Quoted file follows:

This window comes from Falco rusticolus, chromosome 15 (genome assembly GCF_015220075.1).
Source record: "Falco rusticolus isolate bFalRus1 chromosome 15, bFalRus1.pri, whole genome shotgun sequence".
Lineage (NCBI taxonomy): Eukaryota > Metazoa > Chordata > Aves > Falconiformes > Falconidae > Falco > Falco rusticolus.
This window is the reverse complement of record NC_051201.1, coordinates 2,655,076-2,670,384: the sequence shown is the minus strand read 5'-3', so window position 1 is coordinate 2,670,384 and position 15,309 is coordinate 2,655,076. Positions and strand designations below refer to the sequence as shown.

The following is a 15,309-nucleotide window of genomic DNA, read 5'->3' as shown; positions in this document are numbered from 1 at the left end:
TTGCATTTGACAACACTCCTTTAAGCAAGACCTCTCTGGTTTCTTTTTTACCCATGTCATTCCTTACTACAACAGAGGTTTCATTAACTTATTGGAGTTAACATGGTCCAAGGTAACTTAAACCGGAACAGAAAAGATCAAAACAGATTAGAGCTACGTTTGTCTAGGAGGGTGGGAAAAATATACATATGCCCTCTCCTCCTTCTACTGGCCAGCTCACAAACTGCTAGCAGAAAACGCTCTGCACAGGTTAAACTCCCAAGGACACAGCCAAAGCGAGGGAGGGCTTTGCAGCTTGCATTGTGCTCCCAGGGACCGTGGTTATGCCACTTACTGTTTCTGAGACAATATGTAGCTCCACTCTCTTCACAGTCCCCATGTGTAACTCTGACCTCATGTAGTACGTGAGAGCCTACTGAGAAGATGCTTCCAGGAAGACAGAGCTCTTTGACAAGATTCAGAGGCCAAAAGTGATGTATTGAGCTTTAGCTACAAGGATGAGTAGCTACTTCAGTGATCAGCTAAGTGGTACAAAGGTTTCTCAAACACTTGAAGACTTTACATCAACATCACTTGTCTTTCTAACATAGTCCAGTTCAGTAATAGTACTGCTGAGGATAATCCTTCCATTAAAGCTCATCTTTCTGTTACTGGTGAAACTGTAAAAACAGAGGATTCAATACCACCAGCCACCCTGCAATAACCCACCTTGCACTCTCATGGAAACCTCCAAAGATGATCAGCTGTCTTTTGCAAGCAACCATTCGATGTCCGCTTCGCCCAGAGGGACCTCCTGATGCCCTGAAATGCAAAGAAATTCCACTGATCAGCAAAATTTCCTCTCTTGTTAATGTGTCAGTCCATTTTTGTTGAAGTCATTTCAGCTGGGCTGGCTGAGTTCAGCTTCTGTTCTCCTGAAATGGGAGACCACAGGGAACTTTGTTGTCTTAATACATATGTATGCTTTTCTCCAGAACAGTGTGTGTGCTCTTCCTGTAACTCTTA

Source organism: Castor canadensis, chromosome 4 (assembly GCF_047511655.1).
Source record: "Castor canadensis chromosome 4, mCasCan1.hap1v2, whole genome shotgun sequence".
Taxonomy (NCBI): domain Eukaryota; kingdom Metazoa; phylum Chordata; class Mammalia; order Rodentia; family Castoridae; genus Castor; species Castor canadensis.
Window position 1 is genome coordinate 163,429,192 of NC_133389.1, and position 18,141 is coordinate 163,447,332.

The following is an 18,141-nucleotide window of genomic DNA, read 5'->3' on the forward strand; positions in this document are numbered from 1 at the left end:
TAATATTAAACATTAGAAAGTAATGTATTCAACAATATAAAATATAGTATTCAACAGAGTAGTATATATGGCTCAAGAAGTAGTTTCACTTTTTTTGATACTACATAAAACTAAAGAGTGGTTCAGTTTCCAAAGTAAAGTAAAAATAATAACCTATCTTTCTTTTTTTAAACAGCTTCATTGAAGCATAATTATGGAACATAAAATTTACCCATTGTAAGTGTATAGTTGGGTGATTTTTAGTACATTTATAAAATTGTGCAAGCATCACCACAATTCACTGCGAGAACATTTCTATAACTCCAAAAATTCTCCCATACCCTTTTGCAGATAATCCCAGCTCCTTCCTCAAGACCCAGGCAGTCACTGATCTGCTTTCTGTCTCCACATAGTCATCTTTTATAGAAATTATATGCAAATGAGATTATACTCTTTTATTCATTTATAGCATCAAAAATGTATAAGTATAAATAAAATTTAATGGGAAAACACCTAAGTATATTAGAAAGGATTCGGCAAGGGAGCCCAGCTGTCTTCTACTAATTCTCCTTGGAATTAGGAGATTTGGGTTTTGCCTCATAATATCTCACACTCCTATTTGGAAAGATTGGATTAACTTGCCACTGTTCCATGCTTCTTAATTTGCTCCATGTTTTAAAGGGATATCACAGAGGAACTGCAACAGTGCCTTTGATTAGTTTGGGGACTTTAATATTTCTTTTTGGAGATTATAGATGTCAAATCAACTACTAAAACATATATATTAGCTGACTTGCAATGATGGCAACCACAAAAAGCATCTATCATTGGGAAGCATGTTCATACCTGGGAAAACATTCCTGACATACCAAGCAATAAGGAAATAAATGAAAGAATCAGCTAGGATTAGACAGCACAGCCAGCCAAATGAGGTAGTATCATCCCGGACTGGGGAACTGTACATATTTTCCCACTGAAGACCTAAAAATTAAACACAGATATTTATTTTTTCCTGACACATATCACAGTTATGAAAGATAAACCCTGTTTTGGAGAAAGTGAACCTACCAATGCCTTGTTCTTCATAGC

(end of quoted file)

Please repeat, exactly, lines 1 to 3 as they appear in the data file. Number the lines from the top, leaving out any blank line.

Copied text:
This window comes from Falco rusticolus, chromosome 15 (genome assembly GCF_015220075.1).
Source record: "Falco rusticolus isolate bFalRus1 chromosome 15, bFalRus1.pri, whole genome shotgun sequence".
Lineage (NCBI taxonomy): Eukaryota > Metazoa > Chordata > Aves > Falconiformes > Falconidae > Falco > Falco rusticolus.